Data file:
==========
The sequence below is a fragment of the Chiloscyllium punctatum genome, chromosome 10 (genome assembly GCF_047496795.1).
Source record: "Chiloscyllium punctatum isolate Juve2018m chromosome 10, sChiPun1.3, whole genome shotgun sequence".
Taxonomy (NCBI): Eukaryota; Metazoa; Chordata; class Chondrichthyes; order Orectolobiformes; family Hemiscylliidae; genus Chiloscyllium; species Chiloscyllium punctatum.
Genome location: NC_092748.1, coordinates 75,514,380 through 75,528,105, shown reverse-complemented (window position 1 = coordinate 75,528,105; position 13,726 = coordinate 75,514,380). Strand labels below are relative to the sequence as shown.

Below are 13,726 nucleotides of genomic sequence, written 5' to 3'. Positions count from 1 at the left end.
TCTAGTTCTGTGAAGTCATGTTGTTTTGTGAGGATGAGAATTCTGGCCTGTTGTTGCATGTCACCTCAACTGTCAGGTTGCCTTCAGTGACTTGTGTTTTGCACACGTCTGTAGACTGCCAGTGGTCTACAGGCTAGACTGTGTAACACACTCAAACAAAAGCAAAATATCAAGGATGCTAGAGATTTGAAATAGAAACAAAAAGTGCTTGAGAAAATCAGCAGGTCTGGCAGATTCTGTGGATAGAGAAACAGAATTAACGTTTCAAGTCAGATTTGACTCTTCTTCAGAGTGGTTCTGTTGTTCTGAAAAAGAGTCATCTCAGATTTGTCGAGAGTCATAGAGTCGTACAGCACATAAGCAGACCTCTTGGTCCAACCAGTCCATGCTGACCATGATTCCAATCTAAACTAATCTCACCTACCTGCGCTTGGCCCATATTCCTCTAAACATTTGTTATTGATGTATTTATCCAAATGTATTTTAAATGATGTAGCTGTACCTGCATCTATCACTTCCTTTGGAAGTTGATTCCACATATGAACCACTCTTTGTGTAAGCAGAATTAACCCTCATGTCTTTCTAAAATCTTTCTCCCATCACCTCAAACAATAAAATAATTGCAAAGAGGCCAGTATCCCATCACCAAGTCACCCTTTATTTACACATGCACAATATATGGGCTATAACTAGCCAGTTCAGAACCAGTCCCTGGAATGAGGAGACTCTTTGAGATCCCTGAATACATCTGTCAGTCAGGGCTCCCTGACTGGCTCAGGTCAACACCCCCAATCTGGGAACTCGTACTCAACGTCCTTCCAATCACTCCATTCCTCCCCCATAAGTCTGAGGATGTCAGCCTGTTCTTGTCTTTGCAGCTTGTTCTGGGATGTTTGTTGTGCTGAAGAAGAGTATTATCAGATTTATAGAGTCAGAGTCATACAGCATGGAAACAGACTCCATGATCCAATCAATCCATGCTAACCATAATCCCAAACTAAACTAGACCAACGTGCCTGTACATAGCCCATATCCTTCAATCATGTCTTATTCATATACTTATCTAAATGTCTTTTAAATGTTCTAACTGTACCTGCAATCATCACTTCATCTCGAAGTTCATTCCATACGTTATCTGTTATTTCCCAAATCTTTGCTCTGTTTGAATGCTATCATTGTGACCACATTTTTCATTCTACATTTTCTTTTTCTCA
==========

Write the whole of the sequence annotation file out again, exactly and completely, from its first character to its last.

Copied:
The sequence below is a fragment of the Chiloscyllium punctatum genome, chromosome 10 (genome assembly GCF_047496795.1).
Source record: "Chiloscyllium punctatum isolate Juve2018m chromosome 10, sChiPun1.3, whole genome shotgun sequence".
Taxonomy (NCBI): Eukaryota; Metazoa; Chordata; class Chondrichthyes; order Orectolobiformes; family Hemiscylliidae; genus Chiloscyllium; species Chiloscyllium punctatum.
Genome location: NC_092748.1, coordinates 75,514,380 through 75,528,105, shown reverse-complemented (window position 1 = coordinate 75,528,105; position 13,726 = coordinate 75,514,380). Strand labels below are relative to the sequence as shown.

Below are 13,726 nucleotides of genomic sequence, written 5' to 3'. Positions count from 1 at the left end.
TCTAGTTCTGTGAAGTCATGTTGTTTTGTGAGGATGAGAATTCTGGCCTGTTGTTGCATGTCACCTCAACTGTCAGGTTGCCTTCAGTGACTTGTGTTTTGCACACGTCTGTAGACTGCCAGTGGTCTACAGGCTAGACTGTGTAACACACTCAAACAAAAGCAAAATATCAAGGATGCTAGAGATTTGAAATAGAAACAAAAAGTGCTTGAGAAAATCAGCAGGTCTGGCAGATTCTGTGGATAGAGAAACAGAATTAACGTTTCAAGTCAGATTTGACTCTTCTTCAGAGTGGTTCTGTTGTTCTGAAAAAGAGTCATCTCAGATTTGTCGAGAGTCATAGAGTCGTACAGCACATAAGCAGACCTCTTGGTCCAACCAGTCCATGCTGACCATGATTCCAATCTAAACTAATCTCACCTACCTGCGCTTGGCCCATATTCCTCTAAACATTTGTTATTGATGTATTTATCCAAATGTATTTTAAATGATGTAGCTGTACCTGCATCTATCACTTCCTTTGGAAGTTGATTCCACATATGAACCACTCTTTGTGTAAGCAGAATTAACCCTCATGTCTTTCTAAAATCTTTCTCCCATCACCTCAAACAATAAAATAATTGCAAAGAGGCCAGTATCCCATCACCAAGTCACCCTTTATTTACACATGCACAATATATGGGCTATAACTAGCCAGTTCAGAACCAGTCCCTGGAATGAGGAGACTCTTTGAGATCCCTGAATACATCTGTCAGTCAGGGCTCCCTGACTGGCTCAGGTCAACACCCCCAATCTGGGAACTCGTACTCAACGTCCTTCCAATCACTCCATTCCTCCCCCATAAGTCTGAGGATGTCAGCCTGTTCTTGTCTTTGCAGCTTGTTCTGGGATGTTTGTTGTGCTGAAGAAGAGTATTATCAGATTTATAGAGTCAGAGTCATACAGCATGGAAACAGACTCCATGATCCAATCAATCCATGCTAACCATAATCCCAAACTAAACTAGACCAACGTGCCTGTACATAGCCCATATCCTTCAATCATGTCTTATTCATATACTTATCTAAATGTCTTTTAAATGTTCTAACTGTACCTGCAATCATCACTTCATCTCGAAGTTCATTCCATACGTTATCTGTTATTTCCCAAATCTTTGCTCTGTTTGAATGCTATCATTGTGACCACATTTTTCATTCTACATTTTCTTTTTCTCA